Dr. Komal Hossain, U.N. Special Rapporteur to Afghanistan, presented a report on the status of human rights in Afghanistan to the 55th Session of the U.N. Human Rights Commission yesterday in Geneva.
Hossain reported that Taliban officials have made no significant changes regarding women's human rights. At a news conference, he characterized the situation for women as very negative in all fields regarding women's activities.
Dr. Hossain said that the Taliban in meetings in mid-March expressed "a more flexible attitude about girls' access to education, indicating that girls could return to school if more of the war-damaged schools were reopened." Nonetheless, Rubin found that hardly any girls, compared with 24% of boys, now attend school. He also noted that the only change in policies banning women's employment was recent permission given to widows to work in order to survive. Most women still are banned from working and most girls are banned from formal education. The Taliban's ban on women's employment has caused a shortage of teachers, limiting educational opportunities for both girls and boys.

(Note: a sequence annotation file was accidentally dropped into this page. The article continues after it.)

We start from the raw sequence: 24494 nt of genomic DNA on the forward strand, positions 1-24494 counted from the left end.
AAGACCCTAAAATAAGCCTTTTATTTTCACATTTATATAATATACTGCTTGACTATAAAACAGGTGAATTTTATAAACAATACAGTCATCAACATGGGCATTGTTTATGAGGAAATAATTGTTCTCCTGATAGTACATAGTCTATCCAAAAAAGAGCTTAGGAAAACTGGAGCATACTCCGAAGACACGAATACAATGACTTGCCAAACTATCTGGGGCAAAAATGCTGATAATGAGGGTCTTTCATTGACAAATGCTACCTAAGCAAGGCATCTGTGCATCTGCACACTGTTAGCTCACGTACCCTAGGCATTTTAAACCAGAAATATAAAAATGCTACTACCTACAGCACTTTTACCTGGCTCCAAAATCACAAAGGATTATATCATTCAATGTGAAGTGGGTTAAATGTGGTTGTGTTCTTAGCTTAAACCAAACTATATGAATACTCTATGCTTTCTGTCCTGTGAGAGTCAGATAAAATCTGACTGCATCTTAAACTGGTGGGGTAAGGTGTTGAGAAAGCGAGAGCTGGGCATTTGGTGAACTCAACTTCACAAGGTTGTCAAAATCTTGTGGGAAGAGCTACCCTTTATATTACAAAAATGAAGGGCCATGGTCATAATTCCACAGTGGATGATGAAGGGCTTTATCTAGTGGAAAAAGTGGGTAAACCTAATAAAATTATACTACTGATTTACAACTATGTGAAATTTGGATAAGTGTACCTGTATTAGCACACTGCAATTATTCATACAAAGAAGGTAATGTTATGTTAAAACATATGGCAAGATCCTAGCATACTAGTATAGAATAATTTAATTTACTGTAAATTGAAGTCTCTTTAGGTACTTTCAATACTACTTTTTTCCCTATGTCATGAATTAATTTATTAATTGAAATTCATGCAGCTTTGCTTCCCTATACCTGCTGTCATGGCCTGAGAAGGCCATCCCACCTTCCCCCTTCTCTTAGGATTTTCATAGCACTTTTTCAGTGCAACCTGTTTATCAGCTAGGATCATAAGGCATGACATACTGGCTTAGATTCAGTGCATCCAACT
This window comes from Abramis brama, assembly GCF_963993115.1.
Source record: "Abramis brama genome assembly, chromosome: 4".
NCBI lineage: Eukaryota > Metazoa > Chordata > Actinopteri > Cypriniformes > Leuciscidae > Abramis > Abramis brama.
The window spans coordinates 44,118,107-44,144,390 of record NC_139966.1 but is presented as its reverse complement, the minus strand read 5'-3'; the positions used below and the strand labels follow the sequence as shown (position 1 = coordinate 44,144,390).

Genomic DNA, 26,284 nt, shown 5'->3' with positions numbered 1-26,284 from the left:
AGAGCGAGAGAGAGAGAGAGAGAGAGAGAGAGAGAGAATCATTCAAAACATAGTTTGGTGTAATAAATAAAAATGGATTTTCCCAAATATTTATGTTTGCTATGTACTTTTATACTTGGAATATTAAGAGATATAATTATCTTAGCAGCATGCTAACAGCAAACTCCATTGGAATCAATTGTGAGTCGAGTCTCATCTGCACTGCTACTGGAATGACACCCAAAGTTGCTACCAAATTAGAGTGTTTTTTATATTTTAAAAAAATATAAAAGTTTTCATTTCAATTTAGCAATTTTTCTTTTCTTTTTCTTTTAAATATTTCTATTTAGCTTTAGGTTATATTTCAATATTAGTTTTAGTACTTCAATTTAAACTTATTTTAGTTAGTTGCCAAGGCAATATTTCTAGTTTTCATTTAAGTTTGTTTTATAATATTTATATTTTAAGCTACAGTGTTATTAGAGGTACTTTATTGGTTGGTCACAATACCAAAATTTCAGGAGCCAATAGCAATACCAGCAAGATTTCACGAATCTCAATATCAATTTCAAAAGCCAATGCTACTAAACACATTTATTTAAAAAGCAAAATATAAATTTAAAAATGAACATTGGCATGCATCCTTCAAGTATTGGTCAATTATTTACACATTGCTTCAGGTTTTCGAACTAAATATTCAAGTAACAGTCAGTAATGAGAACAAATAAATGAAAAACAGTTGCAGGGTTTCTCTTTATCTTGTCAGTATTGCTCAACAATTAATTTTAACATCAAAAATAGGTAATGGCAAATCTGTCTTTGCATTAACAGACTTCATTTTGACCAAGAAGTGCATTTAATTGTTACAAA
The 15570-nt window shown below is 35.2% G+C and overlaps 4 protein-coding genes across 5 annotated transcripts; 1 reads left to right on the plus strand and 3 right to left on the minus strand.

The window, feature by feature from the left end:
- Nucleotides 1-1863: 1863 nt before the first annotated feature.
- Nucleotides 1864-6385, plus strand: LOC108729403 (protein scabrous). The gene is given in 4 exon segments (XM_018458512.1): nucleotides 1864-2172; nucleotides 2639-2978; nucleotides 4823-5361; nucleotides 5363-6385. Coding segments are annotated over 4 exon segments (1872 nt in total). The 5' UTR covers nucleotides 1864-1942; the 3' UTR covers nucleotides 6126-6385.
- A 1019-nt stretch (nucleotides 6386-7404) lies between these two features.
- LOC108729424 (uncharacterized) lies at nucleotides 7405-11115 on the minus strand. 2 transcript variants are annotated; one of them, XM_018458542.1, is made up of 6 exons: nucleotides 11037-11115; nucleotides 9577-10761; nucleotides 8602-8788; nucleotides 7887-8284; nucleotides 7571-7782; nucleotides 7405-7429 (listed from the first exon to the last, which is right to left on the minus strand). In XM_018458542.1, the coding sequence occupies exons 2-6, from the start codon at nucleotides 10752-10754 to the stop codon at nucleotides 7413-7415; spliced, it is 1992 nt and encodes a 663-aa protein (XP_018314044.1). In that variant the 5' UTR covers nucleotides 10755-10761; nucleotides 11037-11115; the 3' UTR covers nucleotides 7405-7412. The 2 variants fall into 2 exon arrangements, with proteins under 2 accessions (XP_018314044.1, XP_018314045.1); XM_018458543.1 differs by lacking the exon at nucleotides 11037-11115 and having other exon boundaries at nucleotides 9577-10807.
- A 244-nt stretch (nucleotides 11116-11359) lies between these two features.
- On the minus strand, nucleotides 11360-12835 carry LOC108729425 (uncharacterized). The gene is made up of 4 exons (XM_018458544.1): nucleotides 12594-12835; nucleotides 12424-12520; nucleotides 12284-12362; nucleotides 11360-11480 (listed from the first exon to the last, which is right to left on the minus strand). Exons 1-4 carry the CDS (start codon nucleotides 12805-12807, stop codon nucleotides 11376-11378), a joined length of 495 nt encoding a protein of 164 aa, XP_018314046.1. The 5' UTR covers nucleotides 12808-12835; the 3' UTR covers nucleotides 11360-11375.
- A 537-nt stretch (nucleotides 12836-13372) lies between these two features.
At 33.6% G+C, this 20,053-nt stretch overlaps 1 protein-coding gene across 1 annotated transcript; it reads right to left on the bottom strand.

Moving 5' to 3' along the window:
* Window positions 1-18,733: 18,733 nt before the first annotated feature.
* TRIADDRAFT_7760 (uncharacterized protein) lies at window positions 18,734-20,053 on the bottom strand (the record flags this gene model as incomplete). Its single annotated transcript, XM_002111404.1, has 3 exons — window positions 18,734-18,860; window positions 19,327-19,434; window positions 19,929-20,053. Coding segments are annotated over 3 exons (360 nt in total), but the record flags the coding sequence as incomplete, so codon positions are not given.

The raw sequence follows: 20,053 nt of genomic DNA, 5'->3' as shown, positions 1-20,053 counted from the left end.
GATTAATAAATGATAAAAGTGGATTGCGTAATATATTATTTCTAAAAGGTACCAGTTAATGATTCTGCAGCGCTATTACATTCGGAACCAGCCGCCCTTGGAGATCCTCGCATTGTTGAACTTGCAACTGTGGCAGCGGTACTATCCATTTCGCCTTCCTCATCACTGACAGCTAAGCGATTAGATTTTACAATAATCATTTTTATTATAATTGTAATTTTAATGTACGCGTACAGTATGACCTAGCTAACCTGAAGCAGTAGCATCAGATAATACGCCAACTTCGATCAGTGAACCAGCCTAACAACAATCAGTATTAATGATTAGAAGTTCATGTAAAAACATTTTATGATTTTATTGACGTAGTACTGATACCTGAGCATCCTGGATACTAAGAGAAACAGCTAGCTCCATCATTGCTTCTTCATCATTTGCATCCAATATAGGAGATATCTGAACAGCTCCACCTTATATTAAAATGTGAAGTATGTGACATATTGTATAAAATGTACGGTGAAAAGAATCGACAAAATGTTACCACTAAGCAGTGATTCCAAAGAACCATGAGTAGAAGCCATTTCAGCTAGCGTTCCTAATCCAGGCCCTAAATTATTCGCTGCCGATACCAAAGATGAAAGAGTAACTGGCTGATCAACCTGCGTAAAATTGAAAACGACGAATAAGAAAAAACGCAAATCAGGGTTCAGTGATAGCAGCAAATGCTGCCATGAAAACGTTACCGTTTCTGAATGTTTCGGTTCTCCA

"While they seek international recognition, they continue to pursue policies which are in conflict with international human rights standards by which Afghanistan is bound," Dr. Hossain said.
8/29/2014 Domestic Violence Victims May Now Qualify For Asylum in the US - A recent case has opened the door for victims of domestic violence abroad to qualify for asylum in the United States.
The Justice Department's Board of Immigration Appeals ruled for the first time on Tuesday that a victim of domestic violence fit a specific criterion for asylum: persecution for membership in a particular social group. . . .